Is American Horror Story Authentic L.A.?

“American Horror Story” premiered last Wednesday to a lukewarm reception from critics and television audiences alike. Being fans of Ryan Murphy and connoisseurs of weird Los Angeles tales, of both the non-fictional and fictional varieties, Surreal L.A. was waiting with baited breath for this new FX series. The bottom line: it’s more “Nip/Tuck” meets “American Gothic” than it is “Glee,” but is it authentic L.A.? We examine further:

 

The Setting: Old Victorian home surrounded by mature trees and squeaky fence. This perplexes us, as we’ve often thought of Los Angeles as full of houses made of “ticky-tacky,” not tall and narrow with cone-shaped turrets. Clearly, Murphy and co. were honing in on one particular area of Los Angeles. The fictional Harmon family must have moved from their hometown of Boston to Angelino Heights, adjacent to Echo Park and Silver Lake, just minutes from downtown Los Angeles. In the late 19th century, Angelino Heights was home to a well-to-do slice of the middle class, and to this day contains some rather exquisite examples of Victorian architecture. Fun fact: the 1300 block of Carroll Avenue is listed in the National Register of Historic Places.

 

The Characters:

  • Mental illnesses: Check.
  • Obsessions with appearance: Not quite.
  • Creepy Southern next-door neighbor: Say what? No offense, but given the supposed locale of the aforementioned Victorian home, it would have been much more appropriate (and interesting) for the neighbor to be an abuelita. Just saying. Although Jessica Lange is fantastic.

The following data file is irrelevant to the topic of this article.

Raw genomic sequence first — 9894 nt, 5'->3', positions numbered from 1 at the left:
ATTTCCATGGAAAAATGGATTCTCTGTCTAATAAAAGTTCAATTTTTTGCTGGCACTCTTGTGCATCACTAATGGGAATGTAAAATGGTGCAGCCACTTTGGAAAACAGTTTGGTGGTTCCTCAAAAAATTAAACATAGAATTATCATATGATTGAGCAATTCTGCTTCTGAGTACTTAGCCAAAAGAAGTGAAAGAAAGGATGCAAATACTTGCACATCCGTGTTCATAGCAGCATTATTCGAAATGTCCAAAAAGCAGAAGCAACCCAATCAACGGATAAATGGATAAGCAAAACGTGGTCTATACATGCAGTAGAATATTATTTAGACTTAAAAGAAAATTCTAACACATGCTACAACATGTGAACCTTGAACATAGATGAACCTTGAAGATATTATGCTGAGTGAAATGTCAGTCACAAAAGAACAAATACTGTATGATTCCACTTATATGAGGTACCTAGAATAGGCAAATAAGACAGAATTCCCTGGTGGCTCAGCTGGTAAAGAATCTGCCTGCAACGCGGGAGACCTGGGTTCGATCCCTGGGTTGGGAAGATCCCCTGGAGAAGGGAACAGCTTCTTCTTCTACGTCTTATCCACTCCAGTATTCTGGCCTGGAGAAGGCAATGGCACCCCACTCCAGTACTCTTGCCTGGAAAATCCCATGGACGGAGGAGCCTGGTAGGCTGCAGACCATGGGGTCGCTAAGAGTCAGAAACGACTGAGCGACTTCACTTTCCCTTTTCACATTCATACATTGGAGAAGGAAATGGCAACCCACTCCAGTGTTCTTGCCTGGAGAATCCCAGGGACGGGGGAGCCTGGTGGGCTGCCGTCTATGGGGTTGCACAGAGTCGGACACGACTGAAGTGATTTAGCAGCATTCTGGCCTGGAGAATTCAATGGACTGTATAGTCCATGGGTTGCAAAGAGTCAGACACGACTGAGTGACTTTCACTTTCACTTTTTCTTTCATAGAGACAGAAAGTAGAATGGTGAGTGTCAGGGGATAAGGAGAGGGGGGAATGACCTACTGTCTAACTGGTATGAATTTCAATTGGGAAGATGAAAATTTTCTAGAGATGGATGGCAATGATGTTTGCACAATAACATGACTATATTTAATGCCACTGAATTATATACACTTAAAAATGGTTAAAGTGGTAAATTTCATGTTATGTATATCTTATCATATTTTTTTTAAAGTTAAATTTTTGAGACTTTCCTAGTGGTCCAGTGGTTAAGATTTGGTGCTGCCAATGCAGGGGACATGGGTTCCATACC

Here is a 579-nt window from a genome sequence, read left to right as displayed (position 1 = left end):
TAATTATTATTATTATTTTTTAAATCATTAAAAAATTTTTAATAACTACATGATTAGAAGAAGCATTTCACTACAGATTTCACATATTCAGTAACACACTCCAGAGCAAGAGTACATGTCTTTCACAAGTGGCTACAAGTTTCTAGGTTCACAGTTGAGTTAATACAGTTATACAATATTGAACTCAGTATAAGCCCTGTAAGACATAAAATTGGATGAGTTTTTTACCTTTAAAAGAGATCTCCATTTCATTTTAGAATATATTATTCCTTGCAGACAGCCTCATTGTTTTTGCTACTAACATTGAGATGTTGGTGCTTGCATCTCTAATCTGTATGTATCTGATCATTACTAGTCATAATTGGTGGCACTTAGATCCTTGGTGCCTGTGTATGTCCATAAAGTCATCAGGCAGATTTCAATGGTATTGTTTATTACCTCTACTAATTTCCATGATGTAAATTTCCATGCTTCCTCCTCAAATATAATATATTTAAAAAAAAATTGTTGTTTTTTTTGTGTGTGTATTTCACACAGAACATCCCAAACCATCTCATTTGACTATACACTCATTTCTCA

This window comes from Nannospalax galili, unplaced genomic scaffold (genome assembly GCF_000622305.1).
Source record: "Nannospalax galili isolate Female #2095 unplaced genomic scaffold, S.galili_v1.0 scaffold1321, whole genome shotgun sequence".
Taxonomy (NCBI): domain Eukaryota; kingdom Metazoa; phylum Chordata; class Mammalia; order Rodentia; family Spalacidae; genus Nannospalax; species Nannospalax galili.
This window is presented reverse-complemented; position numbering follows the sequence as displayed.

• Teenagers with issues: Isn’t this everywhere?
  • Cocaine addiction: Check.

Unless they add some hipster artists, a nice representation of the ethnically diverse L.A. population, and a few injected ladies that lunch, we’re just not sure that these characters are true Angelinos (Boston transplants not included).

 

The Plot: The set-up is a nice homage to “Beetlejuice”: Dysfunctional family with rebellious teenage daughter and serious marital problems move into creepy old home with even creepier history, forsaking all warnings of potential evil spirits lurking in the basement. Why? The house is cheap. “We’ll take it!” chirps young Violet Harmon, after hearing that the previous owners were slaughtered there (an apparent murder-suicide). What ensues is a series of psycho-sexual encounters, creepy lurkers meddling and an occasional ghostly visitation.

 

Survey Says: Given that Los Angeles is the 5th most haunted city in Los Angeles and full of, frankly speaking, freaks and geeks of all shapes and sizes, we think the Harmon family (full of personal horrors just as spooky as those hiding in their Angelino Heights palace) may fit right in. We just hope the bizarro world that executive producers Murphy and Brad Falchuk have created starts to make some sense…c’mon guys, less spook and circumstance, more good old fashioned story telling.

 

The second episode of “American Horror Story” airs Wednesday, October 12, 2011 at 10pm PT/ET on FX.

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